Farmers whose lands were contaminated by industrial chemicals because of a state-approved program to use wastewater sludge as a soil fertilizer may begin receiving state relief funds this summer.

The head of an advisory committee tasked with allocating $60 million to Maine farmers whose land was polluted by the decades-long practice of spreading sludge and sludge-based compost announced at a committee meeting Monday that she hopes the plan to hand out the funds will be finalized by July.

Distribution of the funding is likely to start slowly as the committee creates eligibility guidelines and procedures for disbursing the money, and then ramp up in the fall and winter, said Elizabeth Fuller, who leads the 15-person advisory committee created last spring.

Farmers and industry advocates urged the state to get support to farming families as soon as possible because of the severe impacts and financial hardships. They encouraged the committee to make the funds easily accessible to those affected, to do what they can to remediate and restore their farmland rather than find new uses for tainted land, and ultimately to take responsibility for the regulatory failures that led to the crisis by giving money directly to those impacted.

“The state needs to provide a way forward or a way out for all PFAS-impacted farmers,” said Adam Nordell, a farmer from Unity who halted sales after finding high levels of the chemicals in his water.

Adam Nordell visits the family farm in Unity he used to operate with his partner, but after testing for staggeringly high levels of PFAS, he had to shut it down. Derek Davis/Staff Photographer

Contamination from per- and polyfluorinated substances, or PFAS, has impacted farmers across Maine. PFAS, commonly known as “forever chemicals” because they don’t break down in the environment, can be found in hundreds of everyday items, including nonstick cookware, cleaning products, paper plates and pizza boxes. The chemicals are linked to severe illnesses that include cancers, thyroid disease and slow fetal growth.


Sludge from wastewater treatment plants that is now known to contain these chemicals was spread on fields as fertilizer for years at 1,100 sites throughout the state. A growing number of farmers are left with land that is unsafe and unsuitable for agriculture. They and their families also have high levels of the chemicals in their bodies, and in some cases have illnesses they believe may be connected to the pollution.

In the 1970s, ’80s and ’90s, spreading sludge on farm fields was seen as a win-win, a sustainable and safe way to dispose of waste and spur agricultural production by putting the nitrogen found in human waste in the ground, avoiding the need for pricey fertilizer.

Although the sludge was tested for other contaminants like heavy metals, it was never tested for PFAS. Though the health risks of the persistent chemicals were not widely known, manufacturers of the chemicals, including DuPont and 3M, were aware of the dangers of the chemicals since at least 1970.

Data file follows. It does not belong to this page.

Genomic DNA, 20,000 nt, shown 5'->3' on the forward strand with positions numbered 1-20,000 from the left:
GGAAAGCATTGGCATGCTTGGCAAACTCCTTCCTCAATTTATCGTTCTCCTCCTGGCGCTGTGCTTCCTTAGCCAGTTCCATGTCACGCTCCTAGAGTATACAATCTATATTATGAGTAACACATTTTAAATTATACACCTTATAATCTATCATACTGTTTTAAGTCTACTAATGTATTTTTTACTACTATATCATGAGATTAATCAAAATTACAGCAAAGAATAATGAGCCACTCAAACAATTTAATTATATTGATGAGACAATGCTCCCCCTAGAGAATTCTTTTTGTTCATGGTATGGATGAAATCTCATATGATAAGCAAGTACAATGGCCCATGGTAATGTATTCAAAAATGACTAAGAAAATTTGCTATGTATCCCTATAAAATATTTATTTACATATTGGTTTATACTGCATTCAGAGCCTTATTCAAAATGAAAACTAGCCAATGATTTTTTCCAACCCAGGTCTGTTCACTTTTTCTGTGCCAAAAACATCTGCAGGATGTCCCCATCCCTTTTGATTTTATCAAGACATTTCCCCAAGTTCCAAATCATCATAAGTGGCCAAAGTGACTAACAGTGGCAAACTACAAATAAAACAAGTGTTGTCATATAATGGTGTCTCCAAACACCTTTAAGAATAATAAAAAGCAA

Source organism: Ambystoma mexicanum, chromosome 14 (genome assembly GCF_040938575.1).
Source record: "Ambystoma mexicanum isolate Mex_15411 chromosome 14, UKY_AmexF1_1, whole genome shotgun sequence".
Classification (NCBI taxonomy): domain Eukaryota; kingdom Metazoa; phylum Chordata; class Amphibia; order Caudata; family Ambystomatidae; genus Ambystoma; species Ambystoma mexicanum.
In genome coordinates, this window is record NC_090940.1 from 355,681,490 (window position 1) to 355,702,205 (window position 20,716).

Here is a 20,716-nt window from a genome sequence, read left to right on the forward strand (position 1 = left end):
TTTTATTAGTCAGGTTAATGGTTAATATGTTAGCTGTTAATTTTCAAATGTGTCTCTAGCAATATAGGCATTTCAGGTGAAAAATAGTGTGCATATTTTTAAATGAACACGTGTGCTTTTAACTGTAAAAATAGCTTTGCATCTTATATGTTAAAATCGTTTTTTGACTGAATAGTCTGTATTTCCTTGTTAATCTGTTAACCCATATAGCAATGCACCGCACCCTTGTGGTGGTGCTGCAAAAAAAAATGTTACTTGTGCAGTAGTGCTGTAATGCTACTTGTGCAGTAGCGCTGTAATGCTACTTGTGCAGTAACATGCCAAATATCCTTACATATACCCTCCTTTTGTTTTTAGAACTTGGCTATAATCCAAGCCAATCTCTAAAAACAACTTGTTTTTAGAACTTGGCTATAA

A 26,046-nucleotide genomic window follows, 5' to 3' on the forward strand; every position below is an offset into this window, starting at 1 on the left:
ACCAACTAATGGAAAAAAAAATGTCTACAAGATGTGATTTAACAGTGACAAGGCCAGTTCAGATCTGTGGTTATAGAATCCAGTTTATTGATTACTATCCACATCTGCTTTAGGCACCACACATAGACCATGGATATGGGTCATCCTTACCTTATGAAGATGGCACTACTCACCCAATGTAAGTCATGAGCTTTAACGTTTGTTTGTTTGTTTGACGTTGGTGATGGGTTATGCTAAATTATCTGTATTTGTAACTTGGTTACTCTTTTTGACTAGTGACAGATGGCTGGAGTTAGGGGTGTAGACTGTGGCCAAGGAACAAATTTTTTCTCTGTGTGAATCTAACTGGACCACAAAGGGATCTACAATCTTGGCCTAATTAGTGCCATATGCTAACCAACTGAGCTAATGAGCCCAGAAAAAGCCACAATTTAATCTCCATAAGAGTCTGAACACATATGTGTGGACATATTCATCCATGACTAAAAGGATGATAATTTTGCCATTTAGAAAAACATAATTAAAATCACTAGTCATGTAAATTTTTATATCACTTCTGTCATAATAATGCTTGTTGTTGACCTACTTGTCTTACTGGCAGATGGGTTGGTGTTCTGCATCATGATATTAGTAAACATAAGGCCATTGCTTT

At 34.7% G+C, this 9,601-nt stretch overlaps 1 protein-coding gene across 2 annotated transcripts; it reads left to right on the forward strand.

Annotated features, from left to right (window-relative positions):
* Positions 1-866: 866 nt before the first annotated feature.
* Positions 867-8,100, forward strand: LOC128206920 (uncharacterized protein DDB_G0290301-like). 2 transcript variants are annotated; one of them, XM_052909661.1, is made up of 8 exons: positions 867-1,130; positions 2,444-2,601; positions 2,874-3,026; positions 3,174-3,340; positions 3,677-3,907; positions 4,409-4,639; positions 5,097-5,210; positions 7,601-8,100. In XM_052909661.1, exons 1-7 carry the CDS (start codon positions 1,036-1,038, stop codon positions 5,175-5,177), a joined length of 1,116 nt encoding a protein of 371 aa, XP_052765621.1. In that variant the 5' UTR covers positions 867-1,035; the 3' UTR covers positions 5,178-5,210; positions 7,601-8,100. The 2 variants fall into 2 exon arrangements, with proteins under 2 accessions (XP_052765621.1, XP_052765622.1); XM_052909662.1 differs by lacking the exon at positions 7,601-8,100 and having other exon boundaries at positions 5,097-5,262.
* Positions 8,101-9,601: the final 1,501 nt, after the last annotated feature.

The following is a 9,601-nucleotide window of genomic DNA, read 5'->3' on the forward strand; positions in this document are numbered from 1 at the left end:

Maine has been investigating farms for PFAS contamination since 2016, when high levels of PFAS were found in milk from an Arundel dairy. The state is halfway through testing soil and water at the 1,100 farms where sludge is known to have been used as fertilizer and has found 56 farms with high levels of the chemicals. Many farmers now facing PFAS contamination bought their farms without knowing about the land’s sludge history.

The impact of the pollution has been significant. Farmers have found PFAS in their land, their livestock and themselves. The chemicals have been financially and emotionally destructive. Farmers who have been in the business for generations have been forced to close their operations and give up livelihoods that define them.


The Legislature created the relief fund over a year ago with money for long-term health care needs, farm buyouts, and to cover remediation and crop losses. Now that the advisory committee is close to finishing its plan on how to spend it, the day when cash could start flowing seems to be nearing, providing farmers with hope of support and relief.

It’s not clear what will happen to the PFAS-impacted farms or those who own them.

Remediation would be, at best, a significant challenge.

Scientists know how to filter forever chemicals from water, or at least below proposed federal drinking water levels, although filtration requires the installation of expensive systems and annual maintenance. They do not yet know how to remove PFAS from land short of excavating the tainted soil and removing it.

There has been talk of turning farms into solar fields or planting crops less likely to absorb the harmful chemicals, but no decisions have been made. Many who spoke on Monday urged the state to do anything it can to keep as much land open to agriculture as possible, highlighting its economic and cultural importance.

Maine is far from the only state facing a crisis of farms polluted by PFAS, although it has taken a more aggressive approach than most. Nationwide, more than 2,800 sites are contaminated by the chemicals, according to the nonprofit Environmental Working Group. But that’s only the contamination that has been found. The actual total number of contaminated farms could be much higher.

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